One of the most difficult things when handling money is dealing with your friends and family.
You may be making more or less and feel like you either have to cut back or spend more to keep up.
Working on building your finances, but don’t want to seem like a cheapskate? Let me offer some tips to deal with these sticky situations.
How To Tell Your Friends That You Need to Cut Back
Nobody wants to ruin plans by being the ‘broke’ friend. You have friends that want to go out constantly or they have extravagant trips.
My first piece of advice is being honest and open with your friend. It’s not about keeping up appearances.
If you really enjoy someone’s company, but can’t afford to keep up, communicate clearly. Embarrassed? Use a financial goal that you’re working towards as the ice breaker.
“I really enjoy going out with you, but we’re saving up for a down payment on a house, so we’re cutting on some things. Do you mind if we go out once a week/month?” For some reason when you share your goals, it helps.
Set Up a Schedule
If you’re not comfortable saying that you need to cut back, then I suggest that you set up a schedule for when you can go out.
Focus on positives and you’ll feel a bit better saying no to go out too frequently for your budget.
Take Up a Hobby
I also found that if you take up an affordable hobby such as drawing or learning an instrument, you can devote your time to a creative outlet AND have an excuse not to go out to spend money.
“I’d love to, but tonight is my guitar practice night. I’m trying to stick to it, but maybe we can go out Sunday?” Or you can suggest that they can come over after they finish.
How to Use Peer Pressure in Your Favor
Besides cutting back on expenses, you may want to build some savings. How can you include your friends in on it? A plus for involving your friends with your financial goal is that setting a goal in public adds accountability.
- Can you guys create a ‘no spend’ day once a month? Don’t rent a movie, just have friends over for games or a movie you already have.
- Have a potluck instead of going out every time.
- Have a group goal of saving for something. Your friend may want a new video game console and you are saving for an emergency fund. Support one another and come up with solutions to socking the cash away.
I think if your friends have a hard time supporting you, then you may want to ask why. Are they really your friends or are they people that you just want to impress?
Lending Money to Friends
I’ve already laid out reasons why I think it’s a bad idea, but if you’re going to loan your friend some money, please protect yourself as much as possible.
Have It All in Writing
Avoid any confusion or miscommunication by stating the loan amount, the due date, and the payment plan. yes, a payment plan. You’e more likely to see your money again if you treat this professionally.
If they object to this simple request, then you may not want to give out a loan. You’re probably giving them a better deal than any bank would and you’re willing to work out a manageable plan, so what’s their problem?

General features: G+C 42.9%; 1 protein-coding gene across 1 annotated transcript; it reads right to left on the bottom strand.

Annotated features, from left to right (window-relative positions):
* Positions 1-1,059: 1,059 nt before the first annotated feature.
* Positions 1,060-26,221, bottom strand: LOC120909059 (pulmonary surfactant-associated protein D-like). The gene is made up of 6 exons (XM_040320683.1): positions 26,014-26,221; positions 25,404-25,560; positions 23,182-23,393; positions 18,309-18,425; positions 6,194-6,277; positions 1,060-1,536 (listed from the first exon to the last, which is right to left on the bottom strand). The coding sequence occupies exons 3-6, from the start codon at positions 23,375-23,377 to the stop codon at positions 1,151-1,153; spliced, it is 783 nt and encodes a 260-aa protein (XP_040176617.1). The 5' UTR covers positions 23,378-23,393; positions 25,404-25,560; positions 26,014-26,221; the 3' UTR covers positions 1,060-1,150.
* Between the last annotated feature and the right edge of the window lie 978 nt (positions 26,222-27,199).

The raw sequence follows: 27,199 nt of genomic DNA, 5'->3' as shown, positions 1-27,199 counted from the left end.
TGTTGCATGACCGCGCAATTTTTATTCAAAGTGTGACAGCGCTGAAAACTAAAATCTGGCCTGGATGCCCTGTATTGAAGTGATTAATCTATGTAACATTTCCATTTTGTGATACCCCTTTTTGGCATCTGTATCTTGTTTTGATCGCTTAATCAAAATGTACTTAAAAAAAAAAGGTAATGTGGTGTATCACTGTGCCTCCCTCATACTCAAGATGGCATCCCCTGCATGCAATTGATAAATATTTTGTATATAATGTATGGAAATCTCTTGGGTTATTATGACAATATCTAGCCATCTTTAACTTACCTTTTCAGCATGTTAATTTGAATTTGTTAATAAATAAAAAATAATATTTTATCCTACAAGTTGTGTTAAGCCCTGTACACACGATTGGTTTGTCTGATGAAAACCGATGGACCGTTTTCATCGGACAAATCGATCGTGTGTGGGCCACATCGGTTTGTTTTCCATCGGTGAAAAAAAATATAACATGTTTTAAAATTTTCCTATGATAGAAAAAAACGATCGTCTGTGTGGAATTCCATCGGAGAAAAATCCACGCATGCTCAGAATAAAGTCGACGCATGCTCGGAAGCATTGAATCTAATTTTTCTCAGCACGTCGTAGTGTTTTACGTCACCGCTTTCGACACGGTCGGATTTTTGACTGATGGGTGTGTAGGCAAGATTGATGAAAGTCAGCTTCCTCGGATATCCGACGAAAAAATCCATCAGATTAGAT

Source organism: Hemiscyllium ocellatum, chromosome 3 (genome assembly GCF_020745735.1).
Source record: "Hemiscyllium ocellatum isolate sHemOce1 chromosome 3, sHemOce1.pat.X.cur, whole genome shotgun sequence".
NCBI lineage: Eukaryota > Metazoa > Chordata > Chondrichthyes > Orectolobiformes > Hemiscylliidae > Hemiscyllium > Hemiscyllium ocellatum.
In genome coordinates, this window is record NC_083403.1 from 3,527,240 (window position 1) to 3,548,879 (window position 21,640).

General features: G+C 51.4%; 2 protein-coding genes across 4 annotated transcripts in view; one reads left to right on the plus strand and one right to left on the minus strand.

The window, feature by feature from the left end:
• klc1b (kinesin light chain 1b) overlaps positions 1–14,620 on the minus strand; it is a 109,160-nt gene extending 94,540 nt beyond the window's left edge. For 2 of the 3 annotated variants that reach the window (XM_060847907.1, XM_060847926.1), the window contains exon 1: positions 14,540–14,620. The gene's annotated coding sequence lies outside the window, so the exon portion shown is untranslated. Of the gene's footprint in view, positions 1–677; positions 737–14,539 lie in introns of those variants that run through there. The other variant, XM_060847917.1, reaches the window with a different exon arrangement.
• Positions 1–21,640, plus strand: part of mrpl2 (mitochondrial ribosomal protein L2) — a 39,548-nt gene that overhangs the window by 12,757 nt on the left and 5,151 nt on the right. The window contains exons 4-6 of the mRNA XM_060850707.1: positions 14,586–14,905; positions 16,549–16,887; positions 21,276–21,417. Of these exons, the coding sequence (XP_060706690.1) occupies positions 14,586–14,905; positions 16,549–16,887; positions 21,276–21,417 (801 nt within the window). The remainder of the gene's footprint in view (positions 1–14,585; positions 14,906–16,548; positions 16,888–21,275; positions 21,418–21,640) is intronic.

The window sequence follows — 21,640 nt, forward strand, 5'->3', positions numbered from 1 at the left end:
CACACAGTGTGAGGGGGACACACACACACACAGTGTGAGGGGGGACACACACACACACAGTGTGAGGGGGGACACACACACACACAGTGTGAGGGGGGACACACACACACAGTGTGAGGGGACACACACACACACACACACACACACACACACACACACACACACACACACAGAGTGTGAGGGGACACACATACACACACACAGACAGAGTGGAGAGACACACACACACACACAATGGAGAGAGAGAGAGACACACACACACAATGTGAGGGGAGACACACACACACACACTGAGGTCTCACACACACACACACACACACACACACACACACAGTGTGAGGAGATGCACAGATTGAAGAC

This may seem tacky for some, but if you’re loaning a decent amount of money, I think you deserve to how they’re using the money.
Remember this is standard practice when receiving a bank loan. Having this information can help you determine if this is something worthwhile or just frivolous.
How would you feel if your friend borrowed $2,000 of your hard earned and used it to upgrade their vacation or buy a jacuzzi. It can cause a lot of hurt feelings and anger when you loan money, so please be careful.
Lending Club as an Option
In fact, if you want to make it official and maybe reduce your financial obligation, you could suggest that they use Lending Club.
They can apply for a personal loan and other can contribute to the loan amount, not just you. You’ll also have paperwork done for you.
Lending Club can look at their finances and see if they are financially able to handle the loan. Sometimes having a 3rd party can help you see objectively.
No Loan Options to Consider for Friends
If you’re looking for other options though, here are some suggestions.
- Give a gift. Don’t loan them money, just give a little something. How much? My guideline is never give more than what can you afford to lose. We’ve given amounts that haven’t damaged our budget with no expectation of getting it back. It’s a free and clear gift.
- Be specific with your gift. Perhaps just giving money will only mask the problem, so you may want to give a gift card for their specific need.
- Offer to help them with budgeting. You don’t have to look at their numbers, perhaps you can share your budget spreadsheet.
- Just say no. It hards to do, but sometimes it’s the best way to wake them up to their financial problem.
Your Thoughts on Friends and Finances
If you discuss money with friends, what topics do you usually cover? Have you and your friends been able to support each other with improving your finances?
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